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DPR-Daily Press Review: China's art market- don't blink, Video-games as high art form, ART JK: Japan exposed or drowned out?, Getty acquires important research collections for contemporary art

ART

China exerts its power in the contemporary art market through the affirmation of soaring prices and the galloping pace of growth. An evolution in the taste of collectors is evidently shifting to Chinese art. Classical style contemporary artists, little known to the West, are seeing their value soar, as the collectors seem to be partial to artists from their own culture. Indeed even little known Chinese artists are seeing a sharp rise in the prices of their art. The director of ArtTactic, art market advisory company, stated, ďWe are now reaching prices that even Picasso's are struggling to get." The contemporary art market in China plunges ahead at full speed. BBC News affirms, as a collector you can blink and miss the moment.

Where can you draw the line between video-game artists and the fine art world? Keep debating if you want yet at E3, the world's biggest gaming expo, which is aiming to prove it through a gallery debut exhibition. CNN suggests that, like any new emerging art form,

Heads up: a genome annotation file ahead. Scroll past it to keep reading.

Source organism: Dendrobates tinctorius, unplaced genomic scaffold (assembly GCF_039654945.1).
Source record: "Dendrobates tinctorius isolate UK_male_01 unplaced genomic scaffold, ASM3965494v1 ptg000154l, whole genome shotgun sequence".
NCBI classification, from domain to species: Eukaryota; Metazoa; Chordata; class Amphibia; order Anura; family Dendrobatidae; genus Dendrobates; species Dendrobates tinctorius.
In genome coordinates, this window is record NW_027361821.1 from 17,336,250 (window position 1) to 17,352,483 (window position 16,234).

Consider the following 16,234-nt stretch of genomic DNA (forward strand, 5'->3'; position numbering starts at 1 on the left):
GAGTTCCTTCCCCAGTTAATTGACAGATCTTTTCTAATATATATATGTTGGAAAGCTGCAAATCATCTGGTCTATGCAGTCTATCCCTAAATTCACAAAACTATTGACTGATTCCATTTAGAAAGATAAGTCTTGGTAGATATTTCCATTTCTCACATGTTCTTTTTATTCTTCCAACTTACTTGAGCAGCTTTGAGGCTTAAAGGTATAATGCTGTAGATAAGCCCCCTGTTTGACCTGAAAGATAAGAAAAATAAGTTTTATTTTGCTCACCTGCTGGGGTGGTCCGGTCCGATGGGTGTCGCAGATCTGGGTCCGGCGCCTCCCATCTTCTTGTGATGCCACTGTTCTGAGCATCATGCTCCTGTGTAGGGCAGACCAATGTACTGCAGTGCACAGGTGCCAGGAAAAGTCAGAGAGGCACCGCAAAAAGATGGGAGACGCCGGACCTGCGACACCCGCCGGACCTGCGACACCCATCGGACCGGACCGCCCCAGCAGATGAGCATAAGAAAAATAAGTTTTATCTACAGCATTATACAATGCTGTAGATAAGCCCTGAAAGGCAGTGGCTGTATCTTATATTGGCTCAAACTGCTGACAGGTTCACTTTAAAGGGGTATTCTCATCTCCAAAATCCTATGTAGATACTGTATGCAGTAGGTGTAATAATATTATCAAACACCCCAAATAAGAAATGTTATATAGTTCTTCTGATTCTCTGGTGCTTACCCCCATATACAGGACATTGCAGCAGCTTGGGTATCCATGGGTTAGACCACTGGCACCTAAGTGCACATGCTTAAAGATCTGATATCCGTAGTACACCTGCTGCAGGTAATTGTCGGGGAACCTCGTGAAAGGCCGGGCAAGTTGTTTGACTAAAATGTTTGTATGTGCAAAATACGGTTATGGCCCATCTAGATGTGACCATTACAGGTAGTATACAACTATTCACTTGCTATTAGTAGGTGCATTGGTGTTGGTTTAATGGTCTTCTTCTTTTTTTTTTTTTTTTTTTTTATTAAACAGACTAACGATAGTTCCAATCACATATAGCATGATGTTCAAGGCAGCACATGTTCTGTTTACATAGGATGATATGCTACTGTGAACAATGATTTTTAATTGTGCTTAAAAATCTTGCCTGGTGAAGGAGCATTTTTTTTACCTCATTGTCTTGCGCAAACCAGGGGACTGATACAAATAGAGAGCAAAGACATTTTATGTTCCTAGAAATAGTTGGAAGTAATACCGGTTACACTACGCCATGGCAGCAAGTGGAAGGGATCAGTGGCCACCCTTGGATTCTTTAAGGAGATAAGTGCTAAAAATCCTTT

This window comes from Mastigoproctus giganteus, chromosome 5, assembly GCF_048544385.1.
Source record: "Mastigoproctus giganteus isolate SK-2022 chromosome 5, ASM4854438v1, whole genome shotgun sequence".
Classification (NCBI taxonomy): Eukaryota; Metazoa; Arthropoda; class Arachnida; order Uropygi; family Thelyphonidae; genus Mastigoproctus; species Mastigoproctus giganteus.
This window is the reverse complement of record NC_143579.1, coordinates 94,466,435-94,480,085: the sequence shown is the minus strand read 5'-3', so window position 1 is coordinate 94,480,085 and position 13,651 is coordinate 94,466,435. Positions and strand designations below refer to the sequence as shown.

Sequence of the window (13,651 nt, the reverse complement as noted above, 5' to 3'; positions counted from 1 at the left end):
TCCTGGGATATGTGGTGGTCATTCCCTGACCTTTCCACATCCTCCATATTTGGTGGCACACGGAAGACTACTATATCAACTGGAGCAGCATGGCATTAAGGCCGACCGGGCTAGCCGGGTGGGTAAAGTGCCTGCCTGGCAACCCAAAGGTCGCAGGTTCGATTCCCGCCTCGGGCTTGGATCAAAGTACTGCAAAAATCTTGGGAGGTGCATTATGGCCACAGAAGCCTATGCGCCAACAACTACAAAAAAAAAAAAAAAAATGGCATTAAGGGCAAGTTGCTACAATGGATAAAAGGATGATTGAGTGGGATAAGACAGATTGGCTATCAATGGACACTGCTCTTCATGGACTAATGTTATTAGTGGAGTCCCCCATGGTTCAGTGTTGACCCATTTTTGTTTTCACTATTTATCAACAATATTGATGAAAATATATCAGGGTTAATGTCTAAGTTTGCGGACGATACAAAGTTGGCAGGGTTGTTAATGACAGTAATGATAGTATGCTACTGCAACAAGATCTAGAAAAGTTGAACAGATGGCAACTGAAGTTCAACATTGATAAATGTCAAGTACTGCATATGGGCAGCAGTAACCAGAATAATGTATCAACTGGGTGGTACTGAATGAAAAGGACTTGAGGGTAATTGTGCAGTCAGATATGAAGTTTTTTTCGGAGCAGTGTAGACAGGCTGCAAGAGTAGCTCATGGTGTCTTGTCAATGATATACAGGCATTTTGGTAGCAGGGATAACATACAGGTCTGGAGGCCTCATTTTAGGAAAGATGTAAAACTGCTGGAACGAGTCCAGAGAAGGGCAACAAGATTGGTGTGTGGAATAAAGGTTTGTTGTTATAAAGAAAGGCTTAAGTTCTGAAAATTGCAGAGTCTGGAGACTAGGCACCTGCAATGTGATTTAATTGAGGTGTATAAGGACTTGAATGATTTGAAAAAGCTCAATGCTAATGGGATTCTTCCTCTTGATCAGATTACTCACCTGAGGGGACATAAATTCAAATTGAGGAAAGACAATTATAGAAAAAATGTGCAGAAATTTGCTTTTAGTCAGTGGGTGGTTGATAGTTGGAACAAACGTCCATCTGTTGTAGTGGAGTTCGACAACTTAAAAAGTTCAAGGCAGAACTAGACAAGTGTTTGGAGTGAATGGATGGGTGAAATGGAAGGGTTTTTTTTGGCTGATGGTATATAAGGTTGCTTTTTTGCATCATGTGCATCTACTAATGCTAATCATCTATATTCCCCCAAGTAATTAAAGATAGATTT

video-game art will need time to gain acceptance.

Boasting 260 galleries from 38 countries and a record attendance of 63,511 visitors, the third largest art fair in the world, ART HK 2011, increased the profile for Asian art last month.  The Japan Times explains the importance of the art fair for gaining international exposure for Japanese artists who come from a society where a lack of interest in contemporary art persists. While it seems ART HK will continue to be a critical venue for sales, many Japanese artists reported feeling drowned in a sea of galleries. When will Japan start fervently backing its emerging artists?

The Los Angeles Times announced the Getty Research Institute has acquired the Harald Szeemann Archive and Library, one of the most important private research collections for modern and contemporary art to date. The cataloguing will take three to four years before being accessible to scholars. Not only will this gain enhance the GRIís standing as a top center for contemporary art but it will further establish Los Angeles as one of the leading places for the study of 20th-century art.


(selection curated by rachel betz)



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